I’m not a big fan of sharing food. One look at my waistline will prove it.
I don’t like it when you’re in a restaurant with a group of people, and the food comes, and there’s this frenzy of plates and forks flying around the table because everyone insists you try what they’re having, or, worse, that you give them a taste of what you’re having, so that, in a few moments, you have so many different things on your plate, you forget what you ordered in the first place. I’m sure chefs are horrified at this activity because, really, if they thought the pistachio-encrusted sea bass went with the penne a la vodka and the duck with wild cherry sauce, they would have offered penduckass on the menu.
I also don’t like so-called “family-style” restaurants where the food comes on big platters that are meant to be passed around. You not only have to decide what you want, you have to put it up for a vote. Then you have to campaign for your selection, and someone always gets upset that their choice lost in the primaries, and then Ms. Jones gets mad at Mr. Jones for not supporting her choice, and then you get pissed because, while your fettuccini alfredo got elected, it ended up getting stuck at the other end of the table, and you really hate the appetizer selection that got passed in a bipartisan compromise which ended up pleasing nobody. Meanwhile, that idiot Millie always passes the plates back in the direction they came from so they never get to you, and that bastard Jim always takes too much, and soon everybody is angry at everybody else, and perhaps that’s why they call it “family style.”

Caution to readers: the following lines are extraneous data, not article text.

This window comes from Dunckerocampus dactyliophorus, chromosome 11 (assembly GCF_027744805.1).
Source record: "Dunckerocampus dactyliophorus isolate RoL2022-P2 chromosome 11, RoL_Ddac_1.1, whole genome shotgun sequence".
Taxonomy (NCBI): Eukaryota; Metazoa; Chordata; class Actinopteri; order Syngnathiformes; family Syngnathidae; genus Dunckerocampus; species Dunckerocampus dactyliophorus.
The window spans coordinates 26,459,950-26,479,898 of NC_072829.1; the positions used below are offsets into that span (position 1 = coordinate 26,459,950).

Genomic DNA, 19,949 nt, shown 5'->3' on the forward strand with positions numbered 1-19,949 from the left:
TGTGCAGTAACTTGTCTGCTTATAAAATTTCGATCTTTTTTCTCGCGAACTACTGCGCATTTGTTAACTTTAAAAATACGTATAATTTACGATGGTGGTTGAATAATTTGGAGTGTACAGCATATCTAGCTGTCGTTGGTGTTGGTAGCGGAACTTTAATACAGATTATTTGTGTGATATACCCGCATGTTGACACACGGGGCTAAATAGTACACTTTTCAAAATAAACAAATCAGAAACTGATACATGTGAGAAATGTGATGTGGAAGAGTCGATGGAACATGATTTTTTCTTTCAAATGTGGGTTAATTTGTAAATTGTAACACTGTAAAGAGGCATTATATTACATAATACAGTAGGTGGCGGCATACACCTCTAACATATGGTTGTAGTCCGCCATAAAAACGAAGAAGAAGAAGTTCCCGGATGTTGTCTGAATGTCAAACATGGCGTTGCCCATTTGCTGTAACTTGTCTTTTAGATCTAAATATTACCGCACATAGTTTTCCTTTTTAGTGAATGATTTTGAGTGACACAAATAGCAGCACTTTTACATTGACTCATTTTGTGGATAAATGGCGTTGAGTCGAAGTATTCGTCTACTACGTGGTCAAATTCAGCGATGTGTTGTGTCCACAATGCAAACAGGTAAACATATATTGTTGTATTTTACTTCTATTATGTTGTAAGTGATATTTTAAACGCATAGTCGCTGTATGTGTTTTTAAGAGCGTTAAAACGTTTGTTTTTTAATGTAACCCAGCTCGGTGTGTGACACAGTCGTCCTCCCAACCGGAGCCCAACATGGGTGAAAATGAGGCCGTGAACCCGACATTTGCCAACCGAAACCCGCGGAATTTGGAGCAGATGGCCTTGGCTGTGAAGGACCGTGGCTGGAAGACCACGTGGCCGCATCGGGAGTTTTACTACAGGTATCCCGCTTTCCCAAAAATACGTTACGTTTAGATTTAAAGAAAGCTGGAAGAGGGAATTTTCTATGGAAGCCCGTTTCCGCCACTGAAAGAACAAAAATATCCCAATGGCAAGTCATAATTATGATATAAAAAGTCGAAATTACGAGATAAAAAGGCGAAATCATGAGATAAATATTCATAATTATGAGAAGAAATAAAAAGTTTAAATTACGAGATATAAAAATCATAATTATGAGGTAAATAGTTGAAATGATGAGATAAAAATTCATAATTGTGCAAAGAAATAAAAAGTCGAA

But if there’s anything worse than large dishes meant for sharing, it’s small dishes meant for sharing. Lately, every restaurant we go into offers “small plates” or “tapas,” which is Spanish for “I’m still hungry.”
Well, first of all, they’re friggin’ appetizers, okay? I hate when institutions try to put one over on you by changing the name of something. It’s a prune, not a dried plum. The car is used, not pre-owned. The artist formerly known as “the artist formerly known as Prince” is still known as Prince and was really never not known as Prince, except maybe in his own mind.
With small plates, not only is there less food to share, there are more decisions to be made. Before you do anything, you and your dining companions have to agree if you’re each going to do your own thing, or if this is going to be a communal experience. If you decide on a bunch of small plates, you then have to figure out how many are adequate, and only then can you begin going through the election process. By the time the waiter comes, you’ve forgotten what you picked out so you have to do it all over again while the waiter stands there, pen poised over pad, with that condescending “these people are idiots” smile on his face.
Then the food comes, and every plate has either one fewer or one more item than there are people. You have to subdivide the three spring rolls so that the four of you each get 75% of a roll, and you all end up staring hungrily at the fifth sad-looking lobster dumpling left on the plate because nobody wants to take the last one. Eventually, someone will take half of the dumpling, then someone else will take half of the remaining half and so on, so by the time the plate gets cleared, there is a single lobster dumpling molecule left on it.
I don’t know, maybe it’s because I’m an only child, but I like to order and consume my own food. I’ll share a dessert with you, but only because it may be the only way I can get you to have dessert, and if no one else has dessert, I can’t order dessert. And I want dessert.
Otherwise, stop forking around with my dinner.
See you soon.